The self-reported nonadherence rate over the study period is shown in Fig 3. Nonadherence rates by BAASIS were lower for the mobile group than the control group: 24.6% versus 38.7%, respectively, at day 28; 35.7% versus 53.4% at day 90; and 42.3% versus 55.5% at day 180. However, according to the logistic GEE model, there was no significant between-group difference in the change in the BAASIS nonadherence rate over time (χ2 = 2.82, df = 3, p = 0.42). Time was the only significant factor in the model, and the nonadherence rate at 28 days was significantly higher than that of the baseline (OR 0.54, 95% CI 0.35–0.84, p = 0.006). Time and the study group were not significantly associated with nonadherence according to the VAS (χ2 = 1.58, df = 1, p = 0.47 for study group; χ2 = 3.13, df = 3, p = 0.37 for time), and change in nonadherence rate over time was also not associated with the study group (χ2 = 1.71, df = 3, p = 0.63). Other secondary outcomes including the number of acute rejection episodes, change in estimated MDRD glomerular filtration rate, and intra-individual variability of serum trough levels of the index medication did not differ between the two groups (S6 Table).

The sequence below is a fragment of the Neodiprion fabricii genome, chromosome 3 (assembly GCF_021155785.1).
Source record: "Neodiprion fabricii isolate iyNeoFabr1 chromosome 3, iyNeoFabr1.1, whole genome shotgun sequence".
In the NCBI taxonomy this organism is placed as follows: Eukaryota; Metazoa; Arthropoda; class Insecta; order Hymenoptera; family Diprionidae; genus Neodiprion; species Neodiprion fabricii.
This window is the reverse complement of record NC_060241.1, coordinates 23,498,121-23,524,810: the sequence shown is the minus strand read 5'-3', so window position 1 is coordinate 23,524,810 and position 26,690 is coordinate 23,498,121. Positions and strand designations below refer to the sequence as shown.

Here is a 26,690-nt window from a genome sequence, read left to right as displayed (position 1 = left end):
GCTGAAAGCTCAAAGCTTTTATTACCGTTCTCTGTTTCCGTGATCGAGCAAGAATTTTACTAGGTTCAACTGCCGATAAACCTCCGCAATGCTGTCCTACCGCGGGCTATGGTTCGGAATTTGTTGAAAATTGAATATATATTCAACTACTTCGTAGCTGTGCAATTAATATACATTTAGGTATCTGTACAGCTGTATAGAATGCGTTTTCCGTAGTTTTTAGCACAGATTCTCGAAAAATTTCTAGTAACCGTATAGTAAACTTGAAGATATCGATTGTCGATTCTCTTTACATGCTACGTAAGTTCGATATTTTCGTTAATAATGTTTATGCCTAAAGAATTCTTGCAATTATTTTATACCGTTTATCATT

Fig 3.

Self-rated Adherence Using the Basel Assessment of Adherence to Immunosuppressive Medication Scale (A) or the Visual Analog Scale (B).

Engagement rate with the mobile app